Sunday, June 19, 2011

Postdoc in Economics of Privacy at UPenn

We have another postdoc position available at Penn for theorists interested in studying the foundations of privacy, and developing a theory of how privacy and economic incentives should interact!

Applications are invited for a postdoc position in the theory of privacy and economics at the University of Pennsylvania. An outline of the hosting project is below.

The ideal candidate will have a Ph.D. in Computer Science, Economics, or Statistics and a strong record of publication. To apply, please send a CV, research statement, and the names of three people who can be asked for letters of reference to Aaron Roth ( Both the term of the postdoc and the starting date are negotiable.

Inquiries can be directed to any of the PIs:
Sham Kakade
Michael Kearns
Mallesh Pai
Aaron Roth

In the last decade private data has become a commodity: it is gathered, bought and sold, and contributes to the primary business of many Internet and information technology companies. At the same time, various formalizations of the notion of ‘privacy’ have been developed and studied by computer scientists. Nevertheless, to date, we lack a theory for the economics of digital privacy, and we propose to close this important gap.

Concretely, we propose to develop the theory to address the following questions:

How should a market for private data be structured? How can we design an auction that accommodates issues specific to private data analysis: that the buyer of private data often wishes to buy from a representative sample from the population, and that individuals value for their privacy can itself be a very sensitive piece of information?

How should we structure other markets to properly account for participants concerns about privacy? How should we properly model privacy in auction settings, and design markets to address issues relating to utility for privacy?

Studying economic interactions necessitates studying learning – but what is the cost of privacy on agent learning? How does the incomplete information that is the necessary result of privacy preserving mechanisms affect how individuals engaged in a dynamic interaction can learn and coordinate, and how do perturbed measurements affect learning dynamics in games? How can market research be conducted both usefully and privately?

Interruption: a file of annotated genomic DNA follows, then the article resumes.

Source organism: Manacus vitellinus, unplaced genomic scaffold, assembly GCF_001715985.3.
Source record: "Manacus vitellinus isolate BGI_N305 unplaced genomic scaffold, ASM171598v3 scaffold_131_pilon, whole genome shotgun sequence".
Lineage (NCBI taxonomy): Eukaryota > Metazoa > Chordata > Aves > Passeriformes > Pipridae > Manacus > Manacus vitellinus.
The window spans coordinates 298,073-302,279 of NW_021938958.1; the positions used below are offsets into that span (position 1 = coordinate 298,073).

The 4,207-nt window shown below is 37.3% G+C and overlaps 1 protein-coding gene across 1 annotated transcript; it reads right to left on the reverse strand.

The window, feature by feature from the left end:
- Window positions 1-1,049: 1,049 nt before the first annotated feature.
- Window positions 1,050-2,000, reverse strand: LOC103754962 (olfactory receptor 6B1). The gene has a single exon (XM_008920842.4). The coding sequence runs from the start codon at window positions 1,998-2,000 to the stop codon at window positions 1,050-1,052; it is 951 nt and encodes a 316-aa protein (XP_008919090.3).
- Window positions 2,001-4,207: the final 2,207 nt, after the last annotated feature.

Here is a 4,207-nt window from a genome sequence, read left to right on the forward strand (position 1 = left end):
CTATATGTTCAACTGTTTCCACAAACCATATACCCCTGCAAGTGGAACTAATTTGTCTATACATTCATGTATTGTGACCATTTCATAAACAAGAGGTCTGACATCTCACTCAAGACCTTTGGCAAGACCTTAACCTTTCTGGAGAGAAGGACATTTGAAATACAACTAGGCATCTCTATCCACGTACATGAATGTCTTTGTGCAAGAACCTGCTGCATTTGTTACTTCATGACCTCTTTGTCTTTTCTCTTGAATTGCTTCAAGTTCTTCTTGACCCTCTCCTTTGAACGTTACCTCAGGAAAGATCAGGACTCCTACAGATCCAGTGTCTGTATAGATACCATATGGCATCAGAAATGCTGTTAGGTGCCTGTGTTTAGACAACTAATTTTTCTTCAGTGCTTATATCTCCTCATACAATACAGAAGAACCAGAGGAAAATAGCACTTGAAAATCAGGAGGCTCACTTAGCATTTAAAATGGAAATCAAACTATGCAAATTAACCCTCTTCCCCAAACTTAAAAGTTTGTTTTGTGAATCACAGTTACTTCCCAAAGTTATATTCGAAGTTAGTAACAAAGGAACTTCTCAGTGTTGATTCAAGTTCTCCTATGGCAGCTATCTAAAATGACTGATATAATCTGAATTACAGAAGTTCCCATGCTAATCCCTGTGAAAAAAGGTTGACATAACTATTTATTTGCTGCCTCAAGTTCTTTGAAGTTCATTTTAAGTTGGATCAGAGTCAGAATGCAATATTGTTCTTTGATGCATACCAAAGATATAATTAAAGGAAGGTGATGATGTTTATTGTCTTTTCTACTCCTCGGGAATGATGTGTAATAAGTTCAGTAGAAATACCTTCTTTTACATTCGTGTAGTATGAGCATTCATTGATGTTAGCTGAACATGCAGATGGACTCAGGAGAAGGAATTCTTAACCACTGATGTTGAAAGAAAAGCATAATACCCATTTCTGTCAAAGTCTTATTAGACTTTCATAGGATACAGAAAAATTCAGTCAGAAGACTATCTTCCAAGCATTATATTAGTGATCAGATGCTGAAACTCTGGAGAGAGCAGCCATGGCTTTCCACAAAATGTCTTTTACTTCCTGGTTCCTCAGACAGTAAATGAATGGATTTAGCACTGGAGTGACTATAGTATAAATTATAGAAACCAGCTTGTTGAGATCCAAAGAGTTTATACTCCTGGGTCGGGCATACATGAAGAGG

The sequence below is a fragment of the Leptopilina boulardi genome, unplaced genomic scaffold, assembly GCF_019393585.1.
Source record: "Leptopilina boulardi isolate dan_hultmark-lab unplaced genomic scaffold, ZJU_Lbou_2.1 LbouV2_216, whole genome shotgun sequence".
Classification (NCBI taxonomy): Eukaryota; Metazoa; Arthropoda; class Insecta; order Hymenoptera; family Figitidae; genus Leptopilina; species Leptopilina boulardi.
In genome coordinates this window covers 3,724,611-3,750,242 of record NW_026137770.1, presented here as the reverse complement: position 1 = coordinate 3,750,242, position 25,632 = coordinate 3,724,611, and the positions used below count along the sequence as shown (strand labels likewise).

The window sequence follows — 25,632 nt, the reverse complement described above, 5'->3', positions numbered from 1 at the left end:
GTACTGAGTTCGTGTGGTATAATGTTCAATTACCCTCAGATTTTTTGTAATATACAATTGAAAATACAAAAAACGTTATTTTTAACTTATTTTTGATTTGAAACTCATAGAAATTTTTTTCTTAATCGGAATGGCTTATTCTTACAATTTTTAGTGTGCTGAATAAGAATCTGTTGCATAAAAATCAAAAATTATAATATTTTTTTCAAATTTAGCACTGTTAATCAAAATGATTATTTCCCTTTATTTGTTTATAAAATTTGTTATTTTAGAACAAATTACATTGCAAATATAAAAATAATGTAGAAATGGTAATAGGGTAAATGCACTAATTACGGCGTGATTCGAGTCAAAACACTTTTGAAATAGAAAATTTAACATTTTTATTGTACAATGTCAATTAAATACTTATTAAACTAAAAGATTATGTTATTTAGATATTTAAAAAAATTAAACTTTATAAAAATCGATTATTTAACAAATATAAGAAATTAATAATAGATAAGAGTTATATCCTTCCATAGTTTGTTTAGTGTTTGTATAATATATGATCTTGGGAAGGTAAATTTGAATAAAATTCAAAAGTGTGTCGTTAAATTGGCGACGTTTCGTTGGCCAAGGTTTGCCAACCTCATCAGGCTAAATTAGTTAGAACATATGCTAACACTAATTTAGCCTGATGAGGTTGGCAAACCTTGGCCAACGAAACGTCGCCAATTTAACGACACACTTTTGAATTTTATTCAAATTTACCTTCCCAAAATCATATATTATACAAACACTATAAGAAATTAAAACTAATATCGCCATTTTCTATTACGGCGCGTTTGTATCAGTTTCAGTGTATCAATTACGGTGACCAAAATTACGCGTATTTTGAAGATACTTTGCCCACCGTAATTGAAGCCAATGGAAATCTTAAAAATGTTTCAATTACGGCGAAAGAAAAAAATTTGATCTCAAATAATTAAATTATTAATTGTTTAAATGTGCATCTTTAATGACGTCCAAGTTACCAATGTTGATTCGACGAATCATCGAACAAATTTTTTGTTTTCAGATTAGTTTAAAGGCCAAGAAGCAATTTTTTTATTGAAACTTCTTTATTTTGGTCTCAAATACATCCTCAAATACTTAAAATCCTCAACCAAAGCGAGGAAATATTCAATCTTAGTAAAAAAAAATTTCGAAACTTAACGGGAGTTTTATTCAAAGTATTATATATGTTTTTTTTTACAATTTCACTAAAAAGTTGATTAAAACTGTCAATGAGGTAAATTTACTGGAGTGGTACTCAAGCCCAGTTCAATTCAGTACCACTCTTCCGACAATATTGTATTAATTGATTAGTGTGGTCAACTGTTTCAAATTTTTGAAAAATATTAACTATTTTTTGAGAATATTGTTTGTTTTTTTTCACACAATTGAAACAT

Our investigation of these questions will blend models and methods from several relevant fields, including computer science, economics, algorithmic game theory and machine learning.

The proposed research directly addresses one of the most important tensions that the Internet era has thrust upon society: the tension between the tremendous societal and commercial value of private and potentially sensitive data about individual citizens, and the interests and rights of those individuals to control their data. Despite the attention and controversy this tension has evoked, we lack a comprehensive and coherent science for understanding it. Furthermore, science (rather than technology alone) is required, since the technological and social factors underlying data privacy are undergoing perpetual change. Within the field of computer science, the recently introduced subfield of privacy preserving computation has pointed the way to potential advances. The proposed research aims to both broaden and deepen these directions.

Thursday, June 02, 2011

Differential Privacy Postdoc at UPenn

We are building a differential privacy group at UPenn! Below is the announcement for a postdoc position in the theory and practice of differential privacy. If you are a theorist who wants to actually put your contributions into practice as well, please apply.

There will be another announcement soon for another pure-theory postdoc position in the exciting new area of "privacy and economics". Stay tuned, and contact me if you are interested.